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I am looking into some possible applications of side glow optical fibers (plastic). Will side glow fibers "drive" adjacent fibers? That effect is undesired.

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    $\begingroup$ Qualified "yes" : it depends on how close the other fibers are and how much crosstalk you can tolerate. A detailed calculation is quite complicated due to the circular cross-section (and thus rapidly varying angles of incidence and exitance). Why do you want to use high-loss fibers in the first place? <-- What I'm saying is, "Tell me the problem you're trying to solve, not how you want to solve it" $\endgroup$ Nov 28, 2014 at 18:45
  • $\begingroup$ The problem is related to the guitar. Fretboards have markers on the side that the player can see (3,5,7,9, etc). But they can be hard to see in low light. If one uses a capo to change the key, then the markers are useless. I could use one side glow fiber in a channel below the markers to illuminate the marker positions. I want to use up to 4-5 more to illuminate "shifted" positions relative to the capo. Each fiber would be "coded" with some kind of cladding to produce the shift. But I worry about crosstalk. $\endgroup$
    – user38780
    Nov 28, 2014 at 20:08
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    $\begingroup$ I'd strongly recommend against dealing with side glow, and going with a separate fiber mounted inside the fretboard so its open end (probably with a small lens) replaces the existing painted dots. BTW, the dots are not "useless", as they continue to indicate the actual note played. You're confusing the open string note with and without capo, and the resultant desired chord fingering positions here. But may I recommend you hop over to music.stackexchange? You may find folks who have done stuff like this. $\endgroup$ Nov 28, 2014 at 20:14
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    $\begingroup$ postscript: you should learn to play without the need for such visual clues. Just ask any violinist or cellist! $\endgroup$ Nov 28, 2014 at 20:15
  • $\begingroup$ I will check out that exchange, thanks. I can play without clues. I just got off on a tangent thinking about this. Shifted markers are indeed useful. But we may be talking about different things. $\endgroup$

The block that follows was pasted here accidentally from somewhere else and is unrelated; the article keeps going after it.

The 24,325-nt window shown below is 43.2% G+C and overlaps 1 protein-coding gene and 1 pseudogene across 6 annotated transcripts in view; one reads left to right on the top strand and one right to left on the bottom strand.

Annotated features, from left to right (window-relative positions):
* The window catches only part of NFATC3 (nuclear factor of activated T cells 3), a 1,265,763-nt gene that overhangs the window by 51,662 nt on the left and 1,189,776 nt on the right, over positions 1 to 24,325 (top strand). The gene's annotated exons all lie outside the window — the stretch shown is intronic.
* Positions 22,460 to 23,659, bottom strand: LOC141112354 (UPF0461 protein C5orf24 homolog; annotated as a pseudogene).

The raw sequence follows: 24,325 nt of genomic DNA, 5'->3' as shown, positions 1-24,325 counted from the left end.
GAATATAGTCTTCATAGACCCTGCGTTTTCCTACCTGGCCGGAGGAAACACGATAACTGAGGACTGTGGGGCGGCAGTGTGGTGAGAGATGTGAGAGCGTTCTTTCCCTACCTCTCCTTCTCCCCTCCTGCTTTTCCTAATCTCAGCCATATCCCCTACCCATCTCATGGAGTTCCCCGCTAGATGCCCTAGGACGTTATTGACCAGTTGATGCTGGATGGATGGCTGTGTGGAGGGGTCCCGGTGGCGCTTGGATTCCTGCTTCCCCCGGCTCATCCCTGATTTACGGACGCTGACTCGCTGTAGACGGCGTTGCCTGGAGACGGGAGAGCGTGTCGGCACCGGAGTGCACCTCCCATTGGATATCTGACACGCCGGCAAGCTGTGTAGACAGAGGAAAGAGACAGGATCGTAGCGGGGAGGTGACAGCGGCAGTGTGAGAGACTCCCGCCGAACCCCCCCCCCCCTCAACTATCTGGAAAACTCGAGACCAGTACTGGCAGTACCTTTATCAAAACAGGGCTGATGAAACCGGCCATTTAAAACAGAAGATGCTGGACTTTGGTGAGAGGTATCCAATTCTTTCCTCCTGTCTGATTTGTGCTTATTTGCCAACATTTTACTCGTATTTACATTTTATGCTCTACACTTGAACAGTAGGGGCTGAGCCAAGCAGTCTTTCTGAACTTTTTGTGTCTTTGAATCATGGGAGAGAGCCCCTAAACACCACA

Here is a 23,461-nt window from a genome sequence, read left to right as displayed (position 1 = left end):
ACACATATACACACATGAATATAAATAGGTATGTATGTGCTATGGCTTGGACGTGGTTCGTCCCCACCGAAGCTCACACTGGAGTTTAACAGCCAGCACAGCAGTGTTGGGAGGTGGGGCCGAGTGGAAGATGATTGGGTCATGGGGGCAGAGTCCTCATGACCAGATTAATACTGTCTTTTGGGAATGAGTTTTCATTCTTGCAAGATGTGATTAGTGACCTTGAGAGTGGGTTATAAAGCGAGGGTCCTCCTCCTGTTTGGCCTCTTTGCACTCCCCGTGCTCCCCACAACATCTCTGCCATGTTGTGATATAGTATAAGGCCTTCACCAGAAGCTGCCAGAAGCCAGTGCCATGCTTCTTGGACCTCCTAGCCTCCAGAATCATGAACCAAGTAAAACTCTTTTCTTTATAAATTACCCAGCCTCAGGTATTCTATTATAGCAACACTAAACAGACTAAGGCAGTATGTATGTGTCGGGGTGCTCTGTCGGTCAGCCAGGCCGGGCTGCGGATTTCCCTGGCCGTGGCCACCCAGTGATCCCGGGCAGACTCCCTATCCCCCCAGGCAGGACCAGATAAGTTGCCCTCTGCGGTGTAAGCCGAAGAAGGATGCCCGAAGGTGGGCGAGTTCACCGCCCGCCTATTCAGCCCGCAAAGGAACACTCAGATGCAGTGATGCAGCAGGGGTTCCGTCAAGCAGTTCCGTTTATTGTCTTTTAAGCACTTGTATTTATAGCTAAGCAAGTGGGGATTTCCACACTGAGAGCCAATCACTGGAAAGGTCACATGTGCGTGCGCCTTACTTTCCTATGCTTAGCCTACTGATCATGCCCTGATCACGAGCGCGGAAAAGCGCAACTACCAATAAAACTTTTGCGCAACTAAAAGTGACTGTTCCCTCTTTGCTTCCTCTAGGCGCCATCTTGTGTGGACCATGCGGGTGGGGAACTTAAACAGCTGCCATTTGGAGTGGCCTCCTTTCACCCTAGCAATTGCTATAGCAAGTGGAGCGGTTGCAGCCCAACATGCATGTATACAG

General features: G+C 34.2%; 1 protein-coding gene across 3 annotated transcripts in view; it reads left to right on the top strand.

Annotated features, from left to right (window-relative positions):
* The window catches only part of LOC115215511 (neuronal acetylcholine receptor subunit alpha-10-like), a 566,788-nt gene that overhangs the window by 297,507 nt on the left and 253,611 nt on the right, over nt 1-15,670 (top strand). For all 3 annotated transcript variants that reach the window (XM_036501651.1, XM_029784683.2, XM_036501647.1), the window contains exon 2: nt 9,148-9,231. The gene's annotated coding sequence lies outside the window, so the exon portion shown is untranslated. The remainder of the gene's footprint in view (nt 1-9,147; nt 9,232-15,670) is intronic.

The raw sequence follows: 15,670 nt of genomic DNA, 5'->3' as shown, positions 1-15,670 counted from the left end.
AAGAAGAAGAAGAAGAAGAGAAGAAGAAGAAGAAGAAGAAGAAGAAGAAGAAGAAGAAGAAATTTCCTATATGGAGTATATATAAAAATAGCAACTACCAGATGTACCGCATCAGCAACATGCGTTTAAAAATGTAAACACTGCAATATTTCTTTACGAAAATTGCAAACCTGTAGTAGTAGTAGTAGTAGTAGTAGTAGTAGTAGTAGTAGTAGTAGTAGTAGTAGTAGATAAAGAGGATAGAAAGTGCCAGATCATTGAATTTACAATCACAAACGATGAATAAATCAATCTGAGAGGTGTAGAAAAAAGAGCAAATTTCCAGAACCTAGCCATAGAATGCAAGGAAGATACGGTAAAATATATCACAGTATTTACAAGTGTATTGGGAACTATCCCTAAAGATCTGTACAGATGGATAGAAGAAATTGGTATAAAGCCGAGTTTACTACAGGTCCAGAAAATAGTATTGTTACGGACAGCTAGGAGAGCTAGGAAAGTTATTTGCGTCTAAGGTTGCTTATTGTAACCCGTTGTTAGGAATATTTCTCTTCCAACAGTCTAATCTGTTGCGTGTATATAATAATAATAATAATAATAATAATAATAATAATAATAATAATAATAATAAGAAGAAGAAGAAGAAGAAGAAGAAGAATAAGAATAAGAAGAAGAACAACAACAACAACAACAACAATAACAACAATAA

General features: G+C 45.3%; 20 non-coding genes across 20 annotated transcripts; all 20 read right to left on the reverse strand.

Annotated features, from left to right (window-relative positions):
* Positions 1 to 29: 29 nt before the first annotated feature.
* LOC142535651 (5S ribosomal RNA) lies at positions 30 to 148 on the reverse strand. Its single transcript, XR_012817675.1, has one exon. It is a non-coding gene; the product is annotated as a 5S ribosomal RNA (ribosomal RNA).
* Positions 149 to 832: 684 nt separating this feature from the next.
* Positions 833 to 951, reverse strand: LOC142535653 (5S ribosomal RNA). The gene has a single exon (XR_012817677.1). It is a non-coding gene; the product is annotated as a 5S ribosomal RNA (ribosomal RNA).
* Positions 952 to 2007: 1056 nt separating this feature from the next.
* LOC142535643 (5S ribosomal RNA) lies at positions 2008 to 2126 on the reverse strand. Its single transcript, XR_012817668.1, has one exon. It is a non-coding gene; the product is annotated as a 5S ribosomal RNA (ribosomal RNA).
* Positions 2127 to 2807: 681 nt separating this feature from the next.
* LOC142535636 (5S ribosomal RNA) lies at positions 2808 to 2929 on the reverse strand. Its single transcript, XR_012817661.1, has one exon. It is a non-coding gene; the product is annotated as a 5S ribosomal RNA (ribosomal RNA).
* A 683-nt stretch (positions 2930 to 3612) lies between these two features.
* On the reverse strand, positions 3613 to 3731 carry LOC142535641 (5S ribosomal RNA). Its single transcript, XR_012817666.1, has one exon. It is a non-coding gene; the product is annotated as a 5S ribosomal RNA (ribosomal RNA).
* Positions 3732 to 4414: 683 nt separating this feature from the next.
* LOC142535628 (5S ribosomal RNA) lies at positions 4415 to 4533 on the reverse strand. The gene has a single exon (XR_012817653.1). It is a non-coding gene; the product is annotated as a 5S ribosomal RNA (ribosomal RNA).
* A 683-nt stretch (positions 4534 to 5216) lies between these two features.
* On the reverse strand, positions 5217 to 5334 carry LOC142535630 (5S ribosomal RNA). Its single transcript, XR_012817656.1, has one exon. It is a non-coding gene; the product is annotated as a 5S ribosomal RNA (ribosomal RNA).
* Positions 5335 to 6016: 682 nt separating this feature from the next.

– user38780
    Nov 28, 2014 at 20:25

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I started answering this assuming that you were talking about scintillating fiber. I'm not so sure that this is the case anymore, but I'm leaving the answer none-the-less


Short answer: On straight runs the answer is no on geometric grounds, but any curvature can allow some degree of cross-talk.

Explanation

Any photon going into a right cylindrical geometry will hit the outward boundary at the opposite geometry that it had coming in (this is easy to see in a right-rectangular context but also true in the cylindrical context), so will pass out of the fiber again by time-reversal symmetry.

However, if there is any curvature the above consideration does not apply and some photons entering the fiber on the outside of a curve can be internal reflected and be transmitted longitudinally.

That said, I've seen these types of fibers deploy in unwrapped bundles on more than one occasion. As long as the radii of curvature are large the amount of cross-talk is likely to be pretty small and can probably be empirically measured.

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  • $\begingroup$ I can do this with straight runs only. I guess I'll purchase some and do some tests. I did consider end glow, but that would require up to 22 fibers. Also, space is limited. 1/4" thickness and 3/4" wide space between fret board edge and truss bar channel. And I really want to use as little of this as possible. Fiber is not scintillating, but soft side glow. There are no surface imperfections. Impurities cause the glow. (neon tube effect) $\endgroup$
    – user38780
    Nov 28, 2014 at 20:13

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